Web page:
Why is The Development of a Shared Identity so Fundamental?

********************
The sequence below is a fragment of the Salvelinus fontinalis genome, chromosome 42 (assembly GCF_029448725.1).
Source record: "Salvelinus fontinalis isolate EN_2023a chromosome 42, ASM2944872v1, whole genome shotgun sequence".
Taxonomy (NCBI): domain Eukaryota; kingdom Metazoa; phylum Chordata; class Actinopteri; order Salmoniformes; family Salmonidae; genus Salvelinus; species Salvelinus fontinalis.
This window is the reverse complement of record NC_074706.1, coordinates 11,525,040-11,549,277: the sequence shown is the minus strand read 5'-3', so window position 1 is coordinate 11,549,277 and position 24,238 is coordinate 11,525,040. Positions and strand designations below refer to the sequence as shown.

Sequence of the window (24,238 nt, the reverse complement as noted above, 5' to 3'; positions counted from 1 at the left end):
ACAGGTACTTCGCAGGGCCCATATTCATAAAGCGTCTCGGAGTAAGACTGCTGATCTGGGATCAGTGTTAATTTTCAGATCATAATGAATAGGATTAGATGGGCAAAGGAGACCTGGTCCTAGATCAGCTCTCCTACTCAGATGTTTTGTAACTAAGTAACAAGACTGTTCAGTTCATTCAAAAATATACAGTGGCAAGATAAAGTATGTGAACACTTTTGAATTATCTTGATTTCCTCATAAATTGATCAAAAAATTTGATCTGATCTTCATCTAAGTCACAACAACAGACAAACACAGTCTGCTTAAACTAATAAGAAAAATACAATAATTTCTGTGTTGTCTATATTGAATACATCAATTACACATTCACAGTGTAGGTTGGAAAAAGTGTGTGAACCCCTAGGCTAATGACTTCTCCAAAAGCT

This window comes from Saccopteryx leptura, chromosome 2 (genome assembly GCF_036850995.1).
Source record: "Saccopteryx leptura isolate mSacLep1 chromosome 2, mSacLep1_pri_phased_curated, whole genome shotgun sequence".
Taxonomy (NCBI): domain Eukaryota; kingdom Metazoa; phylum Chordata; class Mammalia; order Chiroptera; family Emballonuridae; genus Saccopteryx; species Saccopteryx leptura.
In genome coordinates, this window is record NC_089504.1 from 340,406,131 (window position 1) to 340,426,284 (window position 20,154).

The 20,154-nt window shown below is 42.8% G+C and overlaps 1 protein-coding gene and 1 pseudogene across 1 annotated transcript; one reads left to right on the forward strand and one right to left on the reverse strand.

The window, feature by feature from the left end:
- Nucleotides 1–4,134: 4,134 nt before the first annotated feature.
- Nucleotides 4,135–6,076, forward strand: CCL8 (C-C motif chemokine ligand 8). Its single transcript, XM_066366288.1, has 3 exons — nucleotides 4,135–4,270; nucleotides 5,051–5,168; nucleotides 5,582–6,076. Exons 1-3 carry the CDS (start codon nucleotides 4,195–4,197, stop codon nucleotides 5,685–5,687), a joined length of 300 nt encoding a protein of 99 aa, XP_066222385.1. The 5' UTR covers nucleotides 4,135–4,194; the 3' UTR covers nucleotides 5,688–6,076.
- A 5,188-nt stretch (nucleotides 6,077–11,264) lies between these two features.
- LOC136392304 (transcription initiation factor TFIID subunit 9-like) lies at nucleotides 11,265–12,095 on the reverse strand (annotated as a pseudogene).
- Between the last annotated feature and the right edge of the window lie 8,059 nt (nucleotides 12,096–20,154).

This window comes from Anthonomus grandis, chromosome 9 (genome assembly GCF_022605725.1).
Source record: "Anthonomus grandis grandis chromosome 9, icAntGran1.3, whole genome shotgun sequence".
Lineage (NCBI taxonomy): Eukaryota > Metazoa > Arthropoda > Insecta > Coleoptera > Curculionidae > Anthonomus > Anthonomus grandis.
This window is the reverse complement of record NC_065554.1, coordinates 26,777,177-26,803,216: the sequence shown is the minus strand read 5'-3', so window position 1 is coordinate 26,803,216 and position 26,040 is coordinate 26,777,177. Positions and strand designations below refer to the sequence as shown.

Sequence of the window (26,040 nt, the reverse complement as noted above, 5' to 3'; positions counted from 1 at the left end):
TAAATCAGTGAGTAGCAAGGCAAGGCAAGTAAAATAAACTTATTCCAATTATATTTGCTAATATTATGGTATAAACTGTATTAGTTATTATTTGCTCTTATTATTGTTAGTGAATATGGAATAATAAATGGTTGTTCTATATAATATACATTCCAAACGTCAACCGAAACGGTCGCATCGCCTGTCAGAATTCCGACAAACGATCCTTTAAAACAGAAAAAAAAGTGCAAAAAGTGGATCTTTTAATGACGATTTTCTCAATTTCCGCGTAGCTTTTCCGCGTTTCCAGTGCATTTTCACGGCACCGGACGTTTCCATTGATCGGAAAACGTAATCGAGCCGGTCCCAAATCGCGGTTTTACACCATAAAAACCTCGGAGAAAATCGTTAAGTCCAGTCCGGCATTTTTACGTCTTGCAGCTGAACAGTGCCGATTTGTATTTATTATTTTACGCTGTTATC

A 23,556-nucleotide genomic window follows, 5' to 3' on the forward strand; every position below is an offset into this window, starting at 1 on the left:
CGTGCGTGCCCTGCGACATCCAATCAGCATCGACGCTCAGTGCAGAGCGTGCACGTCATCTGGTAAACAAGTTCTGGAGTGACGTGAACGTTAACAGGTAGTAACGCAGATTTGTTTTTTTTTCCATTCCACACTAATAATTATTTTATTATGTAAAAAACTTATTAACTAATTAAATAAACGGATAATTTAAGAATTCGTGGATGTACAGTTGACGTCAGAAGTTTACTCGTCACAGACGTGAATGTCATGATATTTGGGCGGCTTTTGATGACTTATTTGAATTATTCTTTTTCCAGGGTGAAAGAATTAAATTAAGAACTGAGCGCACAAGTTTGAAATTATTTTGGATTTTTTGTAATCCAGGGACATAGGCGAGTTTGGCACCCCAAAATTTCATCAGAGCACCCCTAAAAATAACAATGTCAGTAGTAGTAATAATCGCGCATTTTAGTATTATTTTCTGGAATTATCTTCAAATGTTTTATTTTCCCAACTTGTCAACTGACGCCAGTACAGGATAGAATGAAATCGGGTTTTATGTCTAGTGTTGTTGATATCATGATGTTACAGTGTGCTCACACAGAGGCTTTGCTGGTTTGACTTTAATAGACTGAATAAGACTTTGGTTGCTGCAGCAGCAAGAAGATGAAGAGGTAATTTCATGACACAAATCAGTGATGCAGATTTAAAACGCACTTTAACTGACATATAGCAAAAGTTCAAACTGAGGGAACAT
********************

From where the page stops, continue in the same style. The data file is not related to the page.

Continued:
According to Paul Collier, professor of Economics and Public Policy at Oxford University, at the root of any economic development lies a sense of identity [4]. Every society presents a dual composition, a power structure, and an identity component. In the absence of the latter, power dissolves into a theatre, meaning directives are less likely to be respected (e.g., different member states’ response to the refugee crisis). When considering the EU, a mismatch between the power structure (supra-national) and the identity component (national) is observed. In order for the Union to work more efficiently, therefore, a move of the identity component, at present almost exclusively national, toward the structure of power is suggested. Such approach does not equate to the erasure of national identity, an essential element at the core of the European Union, as evidenced by its motto “United in Diversity.” Furthermore, as already stated, National and European identities are classified as not exclusive to one another, meaning the presence of one does not exclude that of the other, with the supra-national identity constituting a powerful addition to the national one [5]. While, at the individual level, identity drives behavior, at the supra-national dimension, a sense of belonging to the same community will serve as a prerequisite for further growth, for it will foster future trust and simplify cooperation [6] .